Wimbledon head groundsman explains why Grand Slam can’t be played in late summer

Tom Duttonin Tennis

Wimbledon head groundsman Neil Stubley has explained why the decision was taken to pull the plug completely on this year's Championships.

Head Groundsman Neil Stubley

As chief court-keeper at the All England Club, Stubley takes great pride in the famous lawns of SW19, and admitted to feeling "deflated" after Wednesday's confirmation that the Grand Slam would be pulled from the calendar for the first time since World War II.

"One of the beauties about my job is that I get to showcase my work to the world every year," he told the Telegraph. "When the eyes of the world are looking to how Centre Court is for that first day of The Championships, it's always a nervous moment. It will be a funny feeling, through June and July, not to have that adrenalin rush."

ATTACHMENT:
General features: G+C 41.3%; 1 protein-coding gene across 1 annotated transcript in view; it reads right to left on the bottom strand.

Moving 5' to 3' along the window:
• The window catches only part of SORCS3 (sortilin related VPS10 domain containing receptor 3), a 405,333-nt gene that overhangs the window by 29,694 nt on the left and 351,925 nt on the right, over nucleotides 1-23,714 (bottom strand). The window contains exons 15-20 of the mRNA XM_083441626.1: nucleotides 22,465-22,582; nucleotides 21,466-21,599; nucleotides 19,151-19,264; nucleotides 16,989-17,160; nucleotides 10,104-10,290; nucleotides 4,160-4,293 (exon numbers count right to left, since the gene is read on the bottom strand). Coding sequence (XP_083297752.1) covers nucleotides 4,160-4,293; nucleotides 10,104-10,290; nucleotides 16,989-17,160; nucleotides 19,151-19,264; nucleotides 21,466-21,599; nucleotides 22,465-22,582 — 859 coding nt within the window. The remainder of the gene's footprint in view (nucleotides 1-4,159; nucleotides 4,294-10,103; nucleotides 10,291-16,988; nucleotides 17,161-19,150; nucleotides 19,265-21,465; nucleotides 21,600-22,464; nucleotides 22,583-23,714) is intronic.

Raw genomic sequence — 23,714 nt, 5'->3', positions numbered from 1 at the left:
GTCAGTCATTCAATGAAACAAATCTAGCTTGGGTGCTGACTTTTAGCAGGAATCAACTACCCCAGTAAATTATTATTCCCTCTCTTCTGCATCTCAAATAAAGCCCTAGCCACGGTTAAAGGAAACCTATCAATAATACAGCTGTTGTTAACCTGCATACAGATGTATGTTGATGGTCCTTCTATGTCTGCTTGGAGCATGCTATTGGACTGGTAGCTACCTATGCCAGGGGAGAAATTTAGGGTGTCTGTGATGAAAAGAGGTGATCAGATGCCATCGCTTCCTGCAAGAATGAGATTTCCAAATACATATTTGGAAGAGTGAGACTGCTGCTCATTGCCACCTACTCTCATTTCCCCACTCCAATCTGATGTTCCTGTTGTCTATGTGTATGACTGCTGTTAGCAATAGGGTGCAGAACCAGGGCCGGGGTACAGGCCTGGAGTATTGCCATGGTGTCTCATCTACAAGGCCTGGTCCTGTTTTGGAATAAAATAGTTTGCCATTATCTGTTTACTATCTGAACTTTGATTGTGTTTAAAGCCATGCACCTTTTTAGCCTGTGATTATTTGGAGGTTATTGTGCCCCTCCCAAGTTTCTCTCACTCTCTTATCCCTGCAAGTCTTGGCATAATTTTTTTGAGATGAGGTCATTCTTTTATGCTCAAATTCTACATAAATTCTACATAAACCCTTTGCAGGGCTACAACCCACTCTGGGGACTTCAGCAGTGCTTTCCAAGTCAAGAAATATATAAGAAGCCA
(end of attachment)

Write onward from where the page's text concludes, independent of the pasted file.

The professional men's and women's tours had already been put on hold until June and, as well as Wimbledon's cancellation, the LTA also announced in recent days a complete halt to the upcoming grasscourt season.

But while Wimbledon has been wiped from the calendar, the French Open has shifted to later in the year and US Open organisers are pressing ahead with plans to stage the final Grand Slam of the year as scheduled in late August.

So why can't Wimbledon be rescheduled for later in 2020?

"In late summer the sun gets lower in the sky," Stubley explained. "Then the dew point on the grass arrives earlier, and the courts get slippery. The window for play becomes shorter at both ends. As much as it would be lovely to be able to play in late summer and autumn, it's not possible.

"It's true that we have staged Davis Cup matches in September. But play would start at 11.30am or noon and finish by 5pm. Whereas, at The Championships, you're going from 11am until 9pm every day. To get through 670 matches over 13 days is a challenge in the height of summer, let alone at other times of the year."

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